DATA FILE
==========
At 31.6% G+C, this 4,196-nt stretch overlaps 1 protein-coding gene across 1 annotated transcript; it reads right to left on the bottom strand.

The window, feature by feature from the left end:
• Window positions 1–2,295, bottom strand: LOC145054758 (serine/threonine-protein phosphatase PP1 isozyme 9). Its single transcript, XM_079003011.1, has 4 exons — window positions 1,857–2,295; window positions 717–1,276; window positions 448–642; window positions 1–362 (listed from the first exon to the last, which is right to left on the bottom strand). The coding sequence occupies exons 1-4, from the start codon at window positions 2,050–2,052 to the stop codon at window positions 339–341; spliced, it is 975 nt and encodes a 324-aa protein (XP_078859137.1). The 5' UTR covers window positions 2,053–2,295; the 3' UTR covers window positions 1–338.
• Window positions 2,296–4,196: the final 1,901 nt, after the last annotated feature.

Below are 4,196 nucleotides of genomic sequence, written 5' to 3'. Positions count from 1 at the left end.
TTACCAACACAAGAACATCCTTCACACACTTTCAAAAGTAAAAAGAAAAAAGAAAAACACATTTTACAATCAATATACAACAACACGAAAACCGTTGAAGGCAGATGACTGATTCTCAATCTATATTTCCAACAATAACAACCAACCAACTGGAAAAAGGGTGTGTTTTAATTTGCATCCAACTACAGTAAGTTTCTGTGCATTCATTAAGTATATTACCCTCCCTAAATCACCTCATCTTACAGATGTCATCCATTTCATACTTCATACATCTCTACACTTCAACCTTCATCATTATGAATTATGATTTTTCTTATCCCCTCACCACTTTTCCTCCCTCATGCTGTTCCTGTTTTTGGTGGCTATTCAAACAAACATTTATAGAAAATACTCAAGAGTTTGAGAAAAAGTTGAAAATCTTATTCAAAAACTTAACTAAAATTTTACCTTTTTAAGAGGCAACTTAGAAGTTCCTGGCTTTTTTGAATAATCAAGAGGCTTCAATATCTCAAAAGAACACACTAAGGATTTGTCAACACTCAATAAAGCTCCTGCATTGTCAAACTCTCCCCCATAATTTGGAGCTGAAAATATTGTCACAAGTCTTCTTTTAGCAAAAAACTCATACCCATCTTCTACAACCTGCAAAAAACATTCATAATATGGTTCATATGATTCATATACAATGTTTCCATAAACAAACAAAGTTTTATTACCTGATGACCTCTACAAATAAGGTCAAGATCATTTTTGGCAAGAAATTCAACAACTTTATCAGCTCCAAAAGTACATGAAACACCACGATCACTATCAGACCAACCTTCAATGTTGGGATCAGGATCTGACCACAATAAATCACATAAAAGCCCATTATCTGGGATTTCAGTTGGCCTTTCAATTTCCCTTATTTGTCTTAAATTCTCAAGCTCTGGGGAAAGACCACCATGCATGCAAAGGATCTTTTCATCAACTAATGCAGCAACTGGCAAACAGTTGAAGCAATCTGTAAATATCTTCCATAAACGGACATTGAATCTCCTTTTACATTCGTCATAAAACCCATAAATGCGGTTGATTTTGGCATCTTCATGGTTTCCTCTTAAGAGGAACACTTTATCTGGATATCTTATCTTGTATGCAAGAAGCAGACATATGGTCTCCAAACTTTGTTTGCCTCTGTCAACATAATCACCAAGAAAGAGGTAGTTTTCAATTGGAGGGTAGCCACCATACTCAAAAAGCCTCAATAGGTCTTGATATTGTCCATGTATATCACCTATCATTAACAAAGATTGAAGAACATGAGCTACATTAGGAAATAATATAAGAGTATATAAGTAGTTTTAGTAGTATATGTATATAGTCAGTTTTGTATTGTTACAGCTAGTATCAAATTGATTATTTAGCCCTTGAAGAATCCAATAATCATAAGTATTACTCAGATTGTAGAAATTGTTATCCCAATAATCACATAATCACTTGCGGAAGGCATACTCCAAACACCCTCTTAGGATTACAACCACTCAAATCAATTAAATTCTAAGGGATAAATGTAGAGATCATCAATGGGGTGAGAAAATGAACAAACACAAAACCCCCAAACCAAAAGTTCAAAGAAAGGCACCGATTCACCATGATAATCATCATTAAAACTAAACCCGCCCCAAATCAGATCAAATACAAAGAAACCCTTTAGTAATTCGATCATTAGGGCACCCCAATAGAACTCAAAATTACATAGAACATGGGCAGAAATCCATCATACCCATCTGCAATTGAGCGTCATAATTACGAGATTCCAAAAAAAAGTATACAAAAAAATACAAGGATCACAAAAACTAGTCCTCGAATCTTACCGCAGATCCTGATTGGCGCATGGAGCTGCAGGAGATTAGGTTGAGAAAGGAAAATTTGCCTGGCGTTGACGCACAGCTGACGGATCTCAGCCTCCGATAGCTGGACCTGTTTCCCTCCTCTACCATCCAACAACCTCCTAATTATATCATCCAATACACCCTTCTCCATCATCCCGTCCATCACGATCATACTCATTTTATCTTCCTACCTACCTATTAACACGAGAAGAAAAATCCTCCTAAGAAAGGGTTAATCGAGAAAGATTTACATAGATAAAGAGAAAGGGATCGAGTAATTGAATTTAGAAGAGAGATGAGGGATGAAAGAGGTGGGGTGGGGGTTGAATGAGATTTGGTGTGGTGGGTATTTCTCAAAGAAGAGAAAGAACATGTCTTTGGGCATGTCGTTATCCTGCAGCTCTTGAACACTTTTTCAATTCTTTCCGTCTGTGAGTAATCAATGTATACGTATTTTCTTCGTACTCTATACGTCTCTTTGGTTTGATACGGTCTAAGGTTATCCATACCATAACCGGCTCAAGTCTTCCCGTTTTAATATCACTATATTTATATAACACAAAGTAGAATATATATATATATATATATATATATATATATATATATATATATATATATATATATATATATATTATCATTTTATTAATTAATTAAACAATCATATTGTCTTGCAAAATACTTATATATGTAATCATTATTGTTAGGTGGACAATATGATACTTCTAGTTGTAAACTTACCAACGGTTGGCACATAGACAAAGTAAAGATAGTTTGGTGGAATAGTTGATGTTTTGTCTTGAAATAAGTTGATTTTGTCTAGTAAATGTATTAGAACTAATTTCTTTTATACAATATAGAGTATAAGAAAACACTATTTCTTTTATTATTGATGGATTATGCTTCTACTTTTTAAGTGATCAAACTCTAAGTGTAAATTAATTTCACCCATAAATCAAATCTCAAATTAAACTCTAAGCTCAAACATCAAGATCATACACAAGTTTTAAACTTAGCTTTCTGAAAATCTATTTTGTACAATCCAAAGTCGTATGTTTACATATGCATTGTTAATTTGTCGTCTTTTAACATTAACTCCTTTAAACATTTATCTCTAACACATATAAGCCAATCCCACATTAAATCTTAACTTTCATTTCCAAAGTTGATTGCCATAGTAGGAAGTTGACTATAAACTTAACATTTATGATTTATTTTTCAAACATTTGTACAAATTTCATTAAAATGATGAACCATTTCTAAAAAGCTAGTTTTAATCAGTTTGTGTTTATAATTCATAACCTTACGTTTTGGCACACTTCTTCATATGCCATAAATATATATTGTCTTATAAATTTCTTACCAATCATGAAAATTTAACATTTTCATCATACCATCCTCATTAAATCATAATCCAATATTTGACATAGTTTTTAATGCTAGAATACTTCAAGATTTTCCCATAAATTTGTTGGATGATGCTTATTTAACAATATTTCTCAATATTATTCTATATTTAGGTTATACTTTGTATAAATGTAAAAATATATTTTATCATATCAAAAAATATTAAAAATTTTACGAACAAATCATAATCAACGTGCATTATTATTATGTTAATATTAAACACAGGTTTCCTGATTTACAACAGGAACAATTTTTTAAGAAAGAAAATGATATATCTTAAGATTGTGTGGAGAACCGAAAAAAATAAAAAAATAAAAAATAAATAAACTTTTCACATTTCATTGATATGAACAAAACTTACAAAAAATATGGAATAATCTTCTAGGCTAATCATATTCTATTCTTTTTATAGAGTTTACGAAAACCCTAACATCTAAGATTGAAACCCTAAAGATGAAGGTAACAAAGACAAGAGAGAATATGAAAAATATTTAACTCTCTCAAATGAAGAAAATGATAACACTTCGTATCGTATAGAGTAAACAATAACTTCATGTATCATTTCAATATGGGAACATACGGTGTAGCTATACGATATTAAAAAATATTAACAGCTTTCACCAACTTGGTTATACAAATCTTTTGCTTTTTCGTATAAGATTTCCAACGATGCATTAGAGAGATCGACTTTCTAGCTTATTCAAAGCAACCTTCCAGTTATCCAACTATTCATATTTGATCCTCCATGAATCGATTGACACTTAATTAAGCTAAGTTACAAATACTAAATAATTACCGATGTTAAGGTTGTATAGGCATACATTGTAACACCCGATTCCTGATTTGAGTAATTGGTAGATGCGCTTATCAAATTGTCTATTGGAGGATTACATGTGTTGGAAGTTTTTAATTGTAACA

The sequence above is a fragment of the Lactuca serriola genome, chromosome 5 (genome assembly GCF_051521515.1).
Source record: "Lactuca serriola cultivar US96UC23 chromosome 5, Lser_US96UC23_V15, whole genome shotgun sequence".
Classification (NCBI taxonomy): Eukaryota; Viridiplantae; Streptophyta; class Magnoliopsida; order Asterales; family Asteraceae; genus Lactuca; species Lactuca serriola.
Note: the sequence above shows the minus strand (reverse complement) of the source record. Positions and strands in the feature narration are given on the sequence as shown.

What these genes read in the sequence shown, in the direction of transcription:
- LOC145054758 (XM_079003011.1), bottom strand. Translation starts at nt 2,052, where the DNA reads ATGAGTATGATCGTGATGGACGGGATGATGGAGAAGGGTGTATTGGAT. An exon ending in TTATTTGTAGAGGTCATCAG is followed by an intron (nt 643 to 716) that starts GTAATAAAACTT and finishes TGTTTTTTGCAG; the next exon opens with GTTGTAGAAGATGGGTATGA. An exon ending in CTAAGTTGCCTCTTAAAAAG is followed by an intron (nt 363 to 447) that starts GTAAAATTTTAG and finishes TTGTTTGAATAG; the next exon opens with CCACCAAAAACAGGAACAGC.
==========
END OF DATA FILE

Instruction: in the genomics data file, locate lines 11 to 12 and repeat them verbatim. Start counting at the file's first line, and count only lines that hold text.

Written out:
What these genes read in the sequence shown, in the direction of transcription:
- LOC145054758 (XM_079003011.1), bottom strand. Translation starts at nt 2,052, where the DNA reads ATGAGTATGATCGTGATGGACGGGATGATGGAGAAGGGTGTATTGGAT. An exon ending in TTATTTGTAGAGGTCATCAG is followed by an intron (nt 643 to 716) that starts GTAATAAAACTT and finishes TGTTTTTTGCAG; the next exon opens with GTTGTAGAAGATGGGTATGA. An exon ending in CTAAGTTGCCTCTTAAAAAG is followed by an intron (nt 363 to 447) that starts GTAAAATTTTAG and finishes TTGTTTGAATAG; the next exon opens with CCACCAAAAACAGGAACAGC.